My Discomfort with Theism

I was an atheist for a decade, perhaps more if you consider how brittle and shallow my childhood “belief” in Christianity was. That was a religion that never set right with me, even in its more liberal forms. Our culture is built on a monotheist, mostly Christian framework, and even atheists are not free of it. When asked about God, most people (at least here in the US) envision a supreme male deity who created everything, even if they are a nonbeliever.

Because the concept of polytheism is rarely ever discussed outside polytheist communities, and, in my experience, is often discredited or considered more “primitive” in comparison to monotheism, I never really had a good grasp on it, or even considered it. To me, was a matter of there either being one god (the most common one in my life, the Christian one) or there being no god. And I never realized exactly how shallow that sort of thinking is. When atheists rail against religion, what they are really railing against are the monotheist religions – perhaps with good reason, because those faiths dominate the western world. But no one ever mentions polytheism, except perhaps to ask why Jesus instead of Zeus or Odin.

It is because of the popular conceptions of God, religion, and theism in general that it makes me uncomfortable to suddenly find myself edging back into the theist camp. For ten years I did not belong with the theists or the religious, because those things meant Christians, Muslims, or Jews. I realize now that the umbrella of theism is wider, and the ideas about divinity are endless, but it still makes me uncomfortable to call myself a theist, because of what the word has traditionally meant to me, and what it means to others. Also – and it feels so stupid to write it out like this – I suppose I just spent so long opposing what I believed to be theism in general, but was really just monotheism, that it is almost embarrassing.

Researching the concept of multiple gods, I feel, has opened my eyes to new possibilities and new ways of thinking that just weren’t possible within a monotheist or atheistic mindset. Because the gods that I am slowly coming to believe in are not supreme, omnipotent supermen, and there is no such thing as “original sin,” a lot of the questions and moral/ethical issues that arise within the major monotheistic religions, such as the classic problem of evil, do not really apply. Just with those two ideas gone I feel like thinking about “god,” whatever that may be, is made a lot less vexing.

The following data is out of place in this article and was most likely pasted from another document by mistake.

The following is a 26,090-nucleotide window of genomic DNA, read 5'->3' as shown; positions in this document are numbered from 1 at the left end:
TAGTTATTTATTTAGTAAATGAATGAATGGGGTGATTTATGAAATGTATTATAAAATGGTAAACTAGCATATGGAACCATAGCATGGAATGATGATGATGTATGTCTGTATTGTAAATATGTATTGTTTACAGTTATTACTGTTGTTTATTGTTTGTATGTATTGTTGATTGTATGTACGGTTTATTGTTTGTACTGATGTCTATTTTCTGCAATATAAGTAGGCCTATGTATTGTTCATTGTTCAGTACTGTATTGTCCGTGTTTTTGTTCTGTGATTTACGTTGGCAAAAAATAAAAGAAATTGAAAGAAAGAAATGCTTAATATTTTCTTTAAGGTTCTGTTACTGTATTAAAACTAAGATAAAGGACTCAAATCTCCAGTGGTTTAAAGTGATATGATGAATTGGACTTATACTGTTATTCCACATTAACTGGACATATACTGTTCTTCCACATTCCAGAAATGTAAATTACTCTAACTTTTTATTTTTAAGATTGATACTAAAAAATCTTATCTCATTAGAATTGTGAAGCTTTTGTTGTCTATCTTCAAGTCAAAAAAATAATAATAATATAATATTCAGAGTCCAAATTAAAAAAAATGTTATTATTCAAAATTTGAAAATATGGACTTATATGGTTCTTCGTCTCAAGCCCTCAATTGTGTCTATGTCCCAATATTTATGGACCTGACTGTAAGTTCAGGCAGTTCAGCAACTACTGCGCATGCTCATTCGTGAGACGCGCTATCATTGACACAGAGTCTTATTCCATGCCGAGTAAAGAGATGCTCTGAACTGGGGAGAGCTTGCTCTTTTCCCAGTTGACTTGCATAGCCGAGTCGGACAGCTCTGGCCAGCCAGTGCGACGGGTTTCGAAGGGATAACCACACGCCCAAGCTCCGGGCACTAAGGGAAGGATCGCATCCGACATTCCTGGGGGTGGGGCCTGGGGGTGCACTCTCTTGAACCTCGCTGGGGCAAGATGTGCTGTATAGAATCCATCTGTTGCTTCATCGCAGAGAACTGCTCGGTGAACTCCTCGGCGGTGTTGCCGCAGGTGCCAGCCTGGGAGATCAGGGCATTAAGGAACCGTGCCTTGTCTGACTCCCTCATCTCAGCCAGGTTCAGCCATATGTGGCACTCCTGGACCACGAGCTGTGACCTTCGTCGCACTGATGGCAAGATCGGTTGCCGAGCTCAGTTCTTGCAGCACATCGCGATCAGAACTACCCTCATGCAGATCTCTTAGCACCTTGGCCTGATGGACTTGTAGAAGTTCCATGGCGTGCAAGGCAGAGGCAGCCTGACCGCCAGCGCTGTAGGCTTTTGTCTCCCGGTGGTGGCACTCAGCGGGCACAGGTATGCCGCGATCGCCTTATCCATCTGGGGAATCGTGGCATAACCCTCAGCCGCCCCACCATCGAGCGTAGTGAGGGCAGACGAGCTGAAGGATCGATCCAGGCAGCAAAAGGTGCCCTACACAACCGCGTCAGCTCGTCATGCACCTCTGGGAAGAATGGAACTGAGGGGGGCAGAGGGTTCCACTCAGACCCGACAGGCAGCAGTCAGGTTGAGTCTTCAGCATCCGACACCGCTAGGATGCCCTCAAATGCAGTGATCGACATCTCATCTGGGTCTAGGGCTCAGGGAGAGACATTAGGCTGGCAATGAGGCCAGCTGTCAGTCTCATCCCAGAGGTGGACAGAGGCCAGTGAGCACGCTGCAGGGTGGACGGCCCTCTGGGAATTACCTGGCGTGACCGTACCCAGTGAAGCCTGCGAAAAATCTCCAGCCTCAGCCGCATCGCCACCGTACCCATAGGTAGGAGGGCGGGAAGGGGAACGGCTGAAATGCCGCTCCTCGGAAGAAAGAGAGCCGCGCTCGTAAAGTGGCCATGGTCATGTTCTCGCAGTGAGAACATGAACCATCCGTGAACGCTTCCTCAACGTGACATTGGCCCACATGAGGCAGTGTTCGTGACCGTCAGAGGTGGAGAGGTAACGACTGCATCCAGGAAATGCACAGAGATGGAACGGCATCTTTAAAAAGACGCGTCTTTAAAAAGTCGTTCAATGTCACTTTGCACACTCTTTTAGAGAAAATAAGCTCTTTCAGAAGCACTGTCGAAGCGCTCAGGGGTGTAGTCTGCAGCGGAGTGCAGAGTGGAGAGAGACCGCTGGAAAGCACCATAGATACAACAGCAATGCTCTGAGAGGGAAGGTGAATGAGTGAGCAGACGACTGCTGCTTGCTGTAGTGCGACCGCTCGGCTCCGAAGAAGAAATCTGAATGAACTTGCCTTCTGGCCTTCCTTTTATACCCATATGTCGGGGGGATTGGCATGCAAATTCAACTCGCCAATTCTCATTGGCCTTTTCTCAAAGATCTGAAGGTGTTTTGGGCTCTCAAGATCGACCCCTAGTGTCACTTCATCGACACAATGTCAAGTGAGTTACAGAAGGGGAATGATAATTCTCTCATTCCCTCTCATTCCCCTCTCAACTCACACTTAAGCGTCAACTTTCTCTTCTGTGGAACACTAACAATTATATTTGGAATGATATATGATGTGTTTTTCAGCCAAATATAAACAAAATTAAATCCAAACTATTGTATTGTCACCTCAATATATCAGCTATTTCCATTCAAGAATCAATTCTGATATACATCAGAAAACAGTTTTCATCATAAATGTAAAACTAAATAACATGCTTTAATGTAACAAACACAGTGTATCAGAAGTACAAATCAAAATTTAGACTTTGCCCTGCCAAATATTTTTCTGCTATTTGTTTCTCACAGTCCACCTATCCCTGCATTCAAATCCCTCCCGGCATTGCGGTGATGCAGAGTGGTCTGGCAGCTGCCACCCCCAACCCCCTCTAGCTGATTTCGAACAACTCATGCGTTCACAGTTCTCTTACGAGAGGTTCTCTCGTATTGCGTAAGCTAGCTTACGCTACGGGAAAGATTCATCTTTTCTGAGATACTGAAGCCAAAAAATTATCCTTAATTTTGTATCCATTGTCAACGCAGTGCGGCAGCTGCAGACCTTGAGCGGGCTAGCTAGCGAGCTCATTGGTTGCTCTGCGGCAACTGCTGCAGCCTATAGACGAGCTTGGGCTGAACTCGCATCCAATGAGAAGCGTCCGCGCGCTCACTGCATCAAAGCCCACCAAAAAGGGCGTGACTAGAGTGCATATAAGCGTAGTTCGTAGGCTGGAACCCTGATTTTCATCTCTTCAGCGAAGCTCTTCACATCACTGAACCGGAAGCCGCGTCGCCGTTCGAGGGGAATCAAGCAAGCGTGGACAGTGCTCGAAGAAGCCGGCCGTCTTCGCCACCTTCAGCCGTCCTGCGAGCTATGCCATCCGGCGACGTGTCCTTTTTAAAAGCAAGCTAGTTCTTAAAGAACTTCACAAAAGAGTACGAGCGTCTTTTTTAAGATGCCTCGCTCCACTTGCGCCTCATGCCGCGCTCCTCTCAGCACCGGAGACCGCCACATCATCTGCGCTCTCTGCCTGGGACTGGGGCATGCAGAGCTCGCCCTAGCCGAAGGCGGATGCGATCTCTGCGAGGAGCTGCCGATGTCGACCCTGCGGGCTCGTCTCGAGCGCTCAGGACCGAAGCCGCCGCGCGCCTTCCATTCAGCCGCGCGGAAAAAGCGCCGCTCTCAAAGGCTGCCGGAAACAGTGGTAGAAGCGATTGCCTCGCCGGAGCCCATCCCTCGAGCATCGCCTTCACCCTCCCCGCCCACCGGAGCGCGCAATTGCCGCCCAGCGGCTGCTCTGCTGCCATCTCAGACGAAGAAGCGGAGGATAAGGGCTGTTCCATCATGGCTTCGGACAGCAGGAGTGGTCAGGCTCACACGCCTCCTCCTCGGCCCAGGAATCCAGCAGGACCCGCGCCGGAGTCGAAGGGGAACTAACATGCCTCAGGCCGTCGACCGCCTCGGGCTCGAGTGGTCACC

There is still a lot I have to learn on my new path, but I’m making my way. In terms of spirituality, I feel freer than ever.


Finding the Gods

It was only when a guest asked me about my Mjolnir that I realized it had been 8 months since I first found myself entranced by the tales of the Norse gods and the culture of the people who followed them. I meant, late last year, to simply study the mythology of several ancient cultures for a broader understanding of the practices and gods of others. Somehow, when I got to the Norse, it was as though I couldn’t stop, and I developed an interest a whole lot deeper than I expected!

I’ve asked God (the Christian one) for a sign, forĀ something, a handful of times in my life, typically in my most doubtful moments, only to be met with silence. I was a self-proclaimed atheist, but that didn’t mean that I did not at least wish that there was someone or something out there that was greater, beyond some generic, unknowable notion of a “higher power.” So when I made a small offering of drink to Freyr and lit a candle for him, I didn’t expect too much. I harbored but a drop of hope in a sea of skepticism.

But I believe that he answered me.

Now, I’m not one to put much faith in one-off occurrences, but Thor has since sent me signs as well. The most meaningful, to me, was just a couple nights ago, when I dreamt of carrying the Mjolnir symbol after spending the day pondering whether or not I should get a new, better-quality one to represent my budding belief in the old gods. And what should I wake to but thunder?

I’m not entirely concerned with strict reconstructionist practices, though I think that study of the lore and the culture absolutely has its place. I can’t really bring myself to care whether or not I’m “doing heathenry right” by the standards of other heathens. All I can seem to care about now is that someone heard my prayers.